Have you been afraid to add in-app purchases because of bad app store reviews?
Do you obsess over what app store reviewers will say about your changes and ways to try monetizing your app?
We’re going to talk about why it’s sometimes okay to ignore those overly vocal few who post negative reviews. We’re going to talk about whose reviews you should be focusing on, rather than those you shouldn’t.
I could feel a deep fear about the update to our Apple Best of 2015 app. It’s a fear that many fellow developers have felt. The reason behind it? Version 2.0 of our app FitMenCook included a $5.99 per year subscription for a new feature.
The moment a developer charges a little extra for a feature, all sanity leaves the room.
$5.99 a year – you must be mad! What makes you think I’d ever spend that kind of money on.. an app… AN APP! Thanks, but no thanks, I’m off to grab a $5.99 smoothie from Whole Foods.
The users’ dissatisfaction is often followed by a number of negative reviews.
We’re not the only app to have felt this, by any means. One of the biggest stories to reach the developer community in 2014 was an update to Monument Valley, which included an in-app purchase for new levels.
The negative reviews came flooding in and the news even reached mainstream media.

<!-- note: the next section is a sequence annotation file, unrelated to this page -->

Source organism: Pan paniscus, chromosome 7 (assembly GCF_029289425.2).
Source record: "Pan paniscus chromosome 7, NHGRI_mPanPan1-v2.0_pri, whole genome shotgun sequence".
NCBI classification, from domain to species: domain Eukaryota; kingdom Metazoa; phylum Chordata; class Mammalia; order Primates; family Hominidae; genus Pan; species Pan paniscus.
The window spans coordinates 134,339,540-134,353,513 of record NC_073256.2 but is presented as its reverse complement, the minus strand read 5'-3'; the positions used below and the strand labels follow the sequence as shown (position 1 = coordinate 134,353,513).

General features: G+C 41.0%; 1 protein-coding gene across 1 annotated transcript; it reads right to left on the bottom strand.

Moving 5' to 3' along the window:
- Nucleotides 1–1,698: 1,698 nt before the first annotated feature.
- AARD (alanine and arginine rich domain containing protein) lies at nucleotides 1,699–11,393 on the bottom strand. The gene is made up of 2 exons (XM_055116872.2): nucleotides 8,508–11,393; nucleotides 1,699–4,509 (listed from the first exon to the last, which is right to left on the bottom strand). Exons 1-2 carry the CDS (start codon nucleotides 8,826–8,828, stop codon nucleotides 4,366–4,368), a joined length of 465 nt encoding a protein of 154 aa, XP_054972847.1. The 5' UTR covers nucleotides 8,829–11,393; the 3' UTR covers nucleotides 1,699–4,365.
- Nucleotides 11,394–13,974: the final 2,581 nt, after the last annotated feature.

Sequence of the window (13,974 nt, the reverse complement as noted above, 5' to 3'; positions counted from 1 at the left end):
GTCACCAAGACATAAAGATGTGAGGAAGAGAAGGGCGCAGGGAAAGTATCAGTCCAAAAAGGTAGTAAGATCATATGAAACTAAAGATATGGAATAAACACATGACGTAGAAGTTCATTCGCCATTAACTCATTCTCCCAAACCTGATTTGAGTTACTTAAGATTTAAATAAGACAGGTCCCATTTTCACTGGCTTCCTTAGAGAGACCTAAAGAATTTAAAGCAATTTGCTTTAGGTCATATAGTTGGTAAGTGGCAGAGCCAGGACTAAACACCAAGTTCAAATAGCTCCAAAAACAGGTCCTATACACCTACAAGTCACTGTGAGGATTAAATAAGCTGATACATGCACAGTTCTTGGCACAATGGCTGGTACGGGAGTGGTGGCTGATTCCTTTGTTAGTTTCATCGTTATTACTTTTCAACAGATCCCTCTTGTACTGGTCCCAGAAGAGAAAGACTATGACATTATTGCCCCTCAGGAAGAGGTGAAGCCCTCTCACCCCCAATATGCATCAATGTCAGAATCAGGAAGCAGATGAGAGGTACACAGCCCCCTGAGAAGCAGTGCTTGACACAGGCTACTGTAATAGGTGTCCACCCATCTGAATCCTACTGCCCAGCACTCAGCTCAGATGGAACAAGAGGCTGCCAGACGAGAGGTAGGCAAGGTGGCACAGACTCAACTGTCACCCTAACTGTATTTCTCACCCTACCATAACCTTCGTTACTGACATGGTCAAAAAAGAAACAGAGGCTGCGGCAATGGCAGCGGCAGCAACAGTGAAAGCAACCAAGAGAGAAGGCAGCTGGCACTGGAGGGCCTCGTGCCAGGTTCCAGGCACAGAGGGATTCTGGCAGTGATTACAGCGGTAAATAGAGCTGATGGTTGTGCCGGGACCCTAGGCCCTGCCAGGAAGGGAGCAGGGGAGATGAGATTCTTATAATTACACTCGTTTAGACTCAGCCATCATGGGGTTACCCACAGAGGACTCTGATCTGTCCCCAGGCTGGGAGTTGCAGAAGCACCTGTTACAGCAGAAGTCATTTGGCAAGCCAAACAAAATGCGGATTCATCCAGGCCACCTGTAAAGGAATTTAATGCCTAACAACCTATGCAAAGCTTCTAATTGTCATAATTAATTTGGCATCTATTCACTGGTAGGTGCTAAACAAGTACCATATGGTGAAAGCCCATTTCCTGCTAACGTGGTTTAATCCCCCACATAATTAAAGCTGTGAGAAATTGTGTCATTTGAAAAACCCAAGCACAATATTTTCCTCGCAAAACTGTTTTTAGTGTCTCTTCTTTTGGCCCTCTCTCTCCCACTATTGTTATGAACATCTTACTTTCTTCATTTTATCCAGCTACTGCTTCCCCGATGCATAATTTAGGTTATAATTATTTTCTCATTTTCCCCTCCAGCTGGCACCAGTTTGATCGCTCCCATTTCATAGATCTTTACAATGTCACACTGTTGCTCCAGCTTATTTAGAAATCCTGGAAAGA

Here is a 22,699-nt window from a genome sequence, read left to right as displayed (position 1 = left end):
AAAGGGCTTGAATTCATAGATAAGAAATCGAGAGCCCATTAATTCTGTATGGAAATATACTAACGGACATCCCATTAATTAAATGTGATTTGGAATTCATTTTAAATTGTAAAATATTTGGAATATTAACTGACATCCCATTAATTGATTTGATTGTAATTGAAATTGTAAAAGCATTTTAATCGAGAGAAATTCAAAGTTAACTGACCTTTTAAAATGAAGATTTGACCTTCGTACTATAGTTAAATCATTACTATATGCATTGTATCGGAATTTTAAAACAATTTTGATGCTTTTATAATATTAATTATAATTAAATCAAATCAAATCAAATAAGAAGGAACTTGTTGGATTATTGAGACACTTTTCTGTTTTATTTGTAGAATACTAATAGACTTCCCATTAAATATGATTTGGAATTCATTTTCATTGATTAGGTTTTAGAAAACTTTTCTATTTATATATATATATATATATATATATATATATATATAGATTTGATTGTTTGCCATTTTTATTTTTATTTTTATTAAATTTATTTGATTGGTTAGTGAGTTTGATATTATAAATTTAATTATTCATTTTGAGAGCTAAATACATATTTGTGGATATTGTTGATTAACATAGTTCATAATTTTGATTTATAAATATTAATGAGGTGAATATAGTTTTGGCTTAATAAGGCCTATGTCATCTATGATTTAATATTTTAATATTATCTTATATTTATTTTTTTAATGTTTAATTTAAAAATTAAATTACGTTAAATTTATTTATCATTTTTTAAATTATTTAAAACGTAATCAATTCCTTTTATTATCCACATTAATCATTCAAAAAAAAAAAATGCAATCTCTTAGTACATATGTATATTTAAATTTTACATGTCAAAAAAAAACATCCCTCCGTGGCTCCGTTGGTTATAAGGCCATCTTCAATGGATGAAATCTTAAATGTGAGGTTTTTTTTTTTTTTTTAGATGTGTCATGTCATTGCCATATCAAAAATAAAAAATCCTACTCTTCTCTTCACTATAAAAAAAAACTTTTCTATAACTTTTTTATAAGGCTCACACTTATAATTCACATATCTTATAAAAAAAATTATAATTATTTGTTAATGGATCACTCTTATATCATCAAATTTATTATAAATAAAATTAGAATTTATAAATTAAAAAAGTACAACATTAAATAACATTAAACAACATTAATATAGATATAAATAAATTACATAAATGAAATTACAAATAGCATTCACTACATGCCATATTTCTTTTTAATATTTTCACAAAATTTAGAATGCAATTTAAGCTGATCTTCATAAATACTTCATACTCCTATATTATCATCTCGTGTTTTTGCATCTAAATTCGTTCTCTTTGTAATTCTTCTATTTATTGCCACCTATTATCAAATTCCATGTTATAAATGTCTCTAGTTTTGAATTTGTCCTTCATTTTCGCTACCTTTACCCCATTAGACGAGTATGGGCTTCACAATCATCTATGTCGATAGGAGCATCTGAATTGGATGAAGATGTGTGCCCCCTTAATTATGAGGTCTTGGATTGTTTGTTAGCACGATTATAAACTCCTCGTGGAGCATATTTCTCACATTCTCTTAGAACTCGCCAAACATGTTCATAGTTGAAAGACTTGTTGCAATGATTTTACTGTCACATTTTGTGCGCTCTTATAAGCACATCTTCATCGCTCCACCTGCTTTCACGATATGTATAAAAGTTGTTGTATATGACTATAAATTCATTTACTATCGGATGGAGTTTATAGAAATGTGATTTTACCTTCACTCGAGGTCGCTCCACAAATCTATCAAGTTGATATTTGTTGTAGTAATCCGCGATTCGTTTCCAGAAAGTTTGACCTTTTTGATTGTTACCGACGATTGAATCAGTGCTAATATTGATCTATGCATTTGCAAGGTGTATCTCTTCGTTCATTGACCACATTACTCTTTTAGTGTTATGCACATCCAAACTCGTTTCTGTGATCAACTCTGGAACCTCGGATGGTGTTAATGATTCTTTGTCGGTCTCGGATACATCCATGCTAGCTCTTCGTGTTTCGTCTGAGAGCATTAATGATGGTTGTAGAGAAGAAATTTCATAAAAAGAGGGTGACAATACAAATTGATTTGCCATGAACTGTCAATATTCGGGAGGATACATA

Should Monument Valley have decided not to release their in-app purchase update for fear of negative reviews?
Should we have ignored all our requests for a crucial new feature to FitMenCook for fear of negative reviews?
You are never going to please all your users. Amongst your thousands of downloads, you’ll have people that just don’t believe in paying for apps.
That’s fine, but these users are not the ones that should be driving your release schedule and having a major impact on your next features.
You should wake up each morning aiming to please the 20 percent of your users who love the app and get the most value out of it.
App Store reviews are never going to provide a deep insight into the problems your users are facing. For that, you should be regularly surveying your users.
This is exactly what we’ve done with FitMenCook and it’s helping us shape our app road map.
In a survey we sent out recently via our newsletter and from a popup inside the app, we asked questions such as:
- What is your current fitness goal?
- What obstacles stand in your way to achieving your goal?
- Will you be buying an AppleTV?
- Do you track your calories?
- How did you discover the FitMenCook app?
We had more than 1,300 responses to our survey. The valuable insights we received would never have been found by reading our App Store reviews.
Feedback doesn’t need to take the form of a survey. Through our in-app contact form, we’ve received 415 messages so far from users. We tally our most popular requests (add a meal planner) and act on those.
- Don’t avoid effectively monetizing your app and creating a sustainable business because you are afraid of what a vocal minority will say.
- Read your reviews, but use more effective feedback loops such as surveys to help shape the future direction of your app.